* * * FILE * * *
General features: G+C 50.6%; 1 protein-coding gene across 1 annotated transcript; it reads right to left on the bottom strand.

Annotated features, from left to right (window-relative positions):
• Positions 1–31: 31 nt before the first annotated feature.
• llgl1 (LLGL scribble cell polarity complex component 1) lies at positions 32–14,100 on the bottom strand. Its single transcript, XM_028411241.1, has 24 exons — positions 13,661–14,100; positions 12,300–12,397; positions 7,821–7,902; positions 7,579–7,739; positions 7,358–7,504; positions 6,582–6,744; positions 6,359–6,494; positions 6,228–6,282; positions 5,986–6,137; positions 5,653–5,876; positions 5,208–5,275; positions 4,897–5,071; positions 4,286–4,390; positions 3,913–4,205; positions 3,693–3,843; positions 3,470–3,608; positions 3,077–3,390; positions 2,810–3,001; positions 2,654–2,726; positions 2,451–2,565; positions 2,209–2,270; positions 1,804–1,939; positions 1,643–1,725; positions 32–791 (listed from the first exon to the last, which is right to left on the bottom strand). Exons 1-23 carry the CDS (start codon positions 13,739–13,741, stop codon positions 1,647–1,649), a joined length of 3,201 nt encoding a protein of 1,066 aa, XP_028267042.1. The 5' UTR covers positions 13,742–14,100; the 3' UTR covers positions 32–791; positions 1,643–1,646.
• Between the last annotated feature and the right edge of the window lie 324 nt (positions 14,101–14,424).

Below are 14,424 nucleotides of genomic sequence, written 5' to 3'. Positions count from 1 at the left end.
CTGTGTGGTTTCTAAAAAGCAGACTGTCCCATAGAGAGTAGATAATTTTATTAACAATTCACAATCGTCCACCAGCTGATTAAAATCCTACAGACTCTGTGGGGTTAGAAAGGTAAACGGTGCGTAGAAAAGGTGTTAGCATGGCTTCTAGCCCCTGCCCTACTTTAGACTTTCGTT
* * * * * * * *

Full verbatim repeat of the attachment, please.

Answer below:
General features: G+C 50.6%; 1 protein-coding gene across 1 annotated transcript; it reads right to left on the bottom strand.

Annotated features, from left to right (window-relative positions):
• Positions 1–31: 31 nt before the first annotated feature.
• llgl1 (LLGL scribble cell polarity complex component 1) lies at positions 32–14,100 on the bottom strand. Its single transcript, XM_028411241.1, has 24 exons — positions 13,661–14,100; positions 12,300–12,397; positions 7,821–7,902; positions 7,579–7,739; positions 7,358–7,504; positions 6,582–6,744; positions 6,359–6,494; positions 6,228–6,282; positions 5,986–6,137; positions 5,653–5,876; positions 5,208–5,275; positions 4,897–5,071; positions 4,286–4,390; positions 3,913–4,205; positions 3,693–3,843; positions 3,470–3,608; positions 3,077–3,390; positions 2,810–3,001; positions 2,654–2,726; positions 2,451–2,565; positions 2,209–2,270; positions 1,804–1,939; positions 1,643–1,725; positions 32–791 (listed from the first exon to the last, which is right to left on the bottom strand). Exons 1-23 carry the CDS (start codon positions 13,739–13,741, stop codon positions 1,647–1,649), a joined length of 3,201 nt encoding a protein of 1,066 aa, XP_028267042.1. The 5' UTR covers positions 13,742–14,100; the 3' UTR covers positions 32–791; positions 1,643–1,646.
• Between the last annotated feature and the right edge of the window lie 324 nt (positions 14,101–14,424).

Below are 14,424 nucleotides of genomic sequence, written 5' to 3'. Positions count from 1 at the left end.
CTGTGTGGTTTCTAAAAAGCAGACTGTCCCATAGAGAGTAGATAATTTTATTAACAATTCACAATCGTCCACCAGCTGATTAAAATCCTACAGACTCTGTGGGGTTAGAAAGGTAAACGGTGCGTAGAAAAGGTGTTAGCATGGCTTCTAGCCCCTGCCCTACTTTAGACTTTCGTT